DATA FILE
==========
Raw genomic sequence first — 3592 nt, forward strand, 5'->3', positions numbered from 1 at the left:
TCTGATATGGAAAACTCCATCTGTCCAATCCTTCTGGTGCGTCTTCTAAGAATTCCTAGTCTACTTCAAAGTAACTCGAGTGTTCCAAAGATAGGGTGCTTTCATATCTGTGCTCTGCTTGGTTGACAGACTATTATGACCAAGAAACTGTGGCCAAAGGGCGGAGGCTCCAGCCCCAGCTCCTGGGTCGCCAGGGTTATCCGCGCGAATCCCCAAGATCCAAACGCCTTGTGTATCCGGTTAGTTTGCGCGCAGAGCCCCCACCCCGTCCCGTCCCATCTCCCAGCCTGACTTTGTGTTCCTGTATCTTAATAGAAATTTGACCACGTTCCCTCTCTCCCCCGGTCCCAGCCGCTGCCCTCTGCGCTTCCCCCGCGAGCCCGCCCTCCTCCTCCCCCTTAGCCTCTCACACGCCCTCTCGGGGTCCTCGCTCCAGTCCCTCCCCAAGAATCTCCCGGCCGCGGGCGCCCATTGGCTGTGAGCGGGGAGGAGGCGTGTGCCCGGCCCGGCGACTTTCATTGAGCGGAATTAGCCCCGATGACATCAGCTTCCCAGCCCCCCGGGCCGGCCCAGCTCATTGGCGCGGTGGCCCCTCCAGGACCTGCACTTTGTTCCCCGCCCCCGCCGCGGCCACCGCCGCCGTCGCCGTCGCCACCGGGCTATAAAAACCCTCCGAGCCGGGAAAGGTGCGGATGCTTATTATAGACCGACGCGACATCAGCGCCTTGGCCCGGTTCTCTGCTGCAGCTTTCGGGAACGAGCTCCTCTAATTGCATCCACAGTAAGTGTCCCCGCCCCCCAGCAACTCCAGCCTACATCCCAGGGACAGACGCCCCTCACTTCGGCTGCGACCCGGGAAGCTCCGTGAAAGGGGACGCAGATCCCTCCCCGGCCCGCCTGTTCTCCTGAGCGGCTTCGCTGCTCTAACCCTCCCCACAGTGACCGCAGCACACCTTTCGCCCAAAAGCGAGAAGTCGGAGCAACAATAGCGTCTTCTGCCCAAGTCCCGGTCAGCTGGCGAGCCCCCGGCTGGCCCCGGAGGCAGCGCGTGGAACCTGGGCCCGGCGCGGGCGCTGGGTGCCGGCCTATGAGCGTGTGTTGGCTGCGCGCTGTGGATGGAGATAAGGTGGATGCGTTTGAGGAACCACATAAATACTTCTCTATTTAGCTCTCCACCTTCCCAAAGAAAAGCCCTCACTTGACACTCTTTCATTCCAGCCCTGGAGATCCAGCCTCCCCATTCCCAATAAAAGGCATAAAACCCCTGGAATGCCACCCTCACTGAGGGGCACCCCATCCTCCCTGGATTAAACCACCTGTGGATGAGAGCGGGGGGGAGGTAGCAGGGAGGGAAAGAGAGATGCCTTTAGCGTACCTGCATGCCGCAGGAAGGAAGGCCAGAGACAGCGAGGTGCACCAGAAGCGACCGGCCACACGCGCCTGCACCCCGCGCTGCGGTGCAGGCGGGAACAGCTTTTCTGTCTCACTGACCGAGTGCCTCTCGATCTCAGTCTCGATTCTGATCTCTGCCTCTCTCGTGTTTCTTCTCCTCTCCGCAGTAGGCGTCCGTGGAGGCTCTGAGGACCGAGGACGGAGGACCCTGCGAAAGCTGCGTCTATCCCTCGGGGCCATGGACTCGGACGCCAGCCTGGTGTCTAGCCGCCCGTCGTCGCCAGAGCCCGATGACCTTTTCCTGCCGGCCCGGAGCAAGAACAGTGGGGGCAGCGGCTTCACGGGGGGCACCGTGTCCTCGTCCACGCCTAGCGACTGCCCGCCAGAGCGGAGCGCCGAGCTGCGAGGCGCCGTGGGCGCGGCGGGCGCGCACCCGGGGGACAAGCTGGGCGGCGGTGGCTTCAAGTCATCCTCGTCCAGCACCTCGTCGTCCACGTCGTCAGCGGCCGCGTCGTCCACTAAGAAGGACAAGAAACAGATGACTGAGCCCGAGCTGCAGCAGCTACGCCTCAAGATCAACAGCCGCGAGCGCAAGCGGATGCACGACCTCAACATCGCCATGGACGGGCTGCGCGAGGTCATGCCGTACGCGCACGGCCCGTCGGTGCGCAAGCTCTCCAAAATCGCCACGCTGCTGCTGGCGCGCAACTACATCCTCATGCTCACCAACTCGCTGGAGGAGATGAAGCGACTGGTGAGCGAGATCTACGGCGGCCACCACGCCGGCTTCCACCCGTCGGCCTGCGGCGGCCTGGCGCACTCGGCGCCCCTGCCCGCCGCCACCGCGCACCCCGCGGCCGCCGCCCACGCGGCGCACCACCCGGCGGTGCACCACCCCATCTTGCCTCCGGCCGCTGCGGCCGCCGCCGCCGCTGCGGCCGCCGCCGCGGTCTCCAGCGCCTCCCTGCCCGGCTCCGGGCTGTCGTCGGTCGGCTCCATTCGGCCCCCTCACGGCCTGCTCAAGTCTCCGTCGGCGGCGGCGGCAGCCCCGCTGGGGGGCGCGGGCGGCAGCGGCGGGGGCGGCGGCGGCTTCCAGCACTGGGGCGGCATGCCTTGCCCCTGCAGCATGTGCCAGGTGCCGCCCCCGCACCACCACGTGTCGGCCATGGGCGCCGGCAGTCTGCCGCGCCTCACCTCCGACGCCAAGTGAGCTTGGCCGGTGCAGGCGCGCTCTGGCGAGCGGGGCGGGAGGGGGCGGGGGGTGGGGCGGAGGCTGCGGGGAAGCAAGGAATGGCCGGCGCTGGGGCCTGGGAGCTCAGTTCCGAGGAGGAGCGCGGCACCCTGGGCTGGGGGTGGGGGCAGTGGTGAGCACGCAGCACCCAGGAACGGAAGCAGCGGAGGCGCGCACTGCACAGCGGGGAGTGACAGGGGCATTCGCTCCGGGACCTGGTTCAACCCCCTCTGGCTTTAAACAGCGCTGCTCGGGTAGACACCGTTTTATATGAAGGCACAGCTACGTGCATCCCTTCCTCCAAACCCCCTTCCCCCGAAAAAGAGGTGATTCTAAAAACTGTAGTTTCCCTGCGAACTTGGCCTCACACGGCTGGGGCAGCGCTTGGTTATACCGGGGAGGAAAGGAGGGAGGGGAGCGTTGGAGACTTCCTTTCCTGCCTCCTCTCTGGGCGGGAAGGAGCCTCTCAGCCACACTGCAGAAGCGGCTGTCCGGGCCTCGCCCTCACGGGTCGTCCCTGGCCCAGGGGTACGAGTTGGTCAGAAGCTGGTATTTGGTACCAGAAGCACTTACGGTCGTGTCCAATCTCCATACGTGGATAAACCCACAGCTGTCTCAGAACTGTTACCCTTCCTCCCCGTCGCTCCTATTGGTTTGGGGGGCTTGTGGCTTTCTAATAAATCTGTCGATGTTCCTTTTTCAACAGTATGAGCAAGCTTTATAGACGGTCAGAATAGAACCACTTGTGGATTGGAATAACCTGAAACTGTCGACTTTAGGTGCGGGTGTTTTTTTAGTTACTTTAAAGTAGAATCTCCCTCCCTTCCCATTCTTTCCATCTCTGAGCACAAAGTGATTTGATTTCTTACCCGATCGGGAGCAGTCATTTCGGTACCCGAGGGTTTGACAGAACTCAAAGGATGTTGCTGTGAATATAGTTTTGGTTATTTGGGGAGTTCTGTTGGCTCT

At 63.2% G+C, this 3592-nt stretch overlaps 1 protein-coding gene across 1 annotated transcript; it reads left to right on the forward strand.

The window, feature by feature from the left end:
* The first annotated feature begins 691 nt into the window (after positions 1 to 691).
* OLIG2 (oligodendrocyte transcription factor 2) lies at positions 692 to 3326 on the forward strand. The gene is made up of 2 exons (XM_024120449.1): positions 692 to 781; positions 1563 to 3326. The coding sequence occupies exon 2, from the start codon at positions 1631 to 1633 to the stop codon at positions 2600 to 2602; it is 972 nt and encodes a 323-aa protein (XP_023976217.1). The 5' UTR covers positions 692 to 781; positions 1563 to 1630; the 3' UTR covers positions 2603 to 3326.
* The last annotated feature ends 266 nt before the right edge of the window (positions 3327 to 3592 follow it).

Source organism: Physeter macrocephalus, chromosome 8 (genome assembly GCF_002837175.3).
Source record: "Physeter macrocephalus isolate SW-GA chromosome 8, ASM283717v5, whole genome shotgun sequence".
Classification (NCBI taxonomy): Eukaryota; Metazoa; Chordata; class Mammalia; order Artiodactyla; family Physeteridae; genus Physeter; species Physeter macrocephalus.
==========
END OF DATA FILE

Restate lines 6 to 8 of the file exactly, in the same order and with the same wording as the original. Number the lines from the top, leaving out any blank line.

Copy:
* OLIG2 (oligodendrocyte transcription factor 2) lies at positions 692 to 3326 on the forward strand. The gene is made up of 2 exons (XM_024120449.1): positions 692 to 781; positions 1563 to 3326. The coding sequence occupies exon 2, from the start codon at positions 1631 to 1633 to the stop codon at positions 2600 to 2602; it is 972 nt and encodes a 323-aa protein (XP_023976217.1). The 5' UTR covers positions 692 to 781; positions 1563 to 1630; the 3' UTR covers positions 2603 to 3326.
* The last annotated feature ends 266 nt before the right edge of the window (positions 3327 to 3592 follow it).

Source organism: Physeter macrocephalus, chromosome 8 (genome assembly GCF_002837175.3).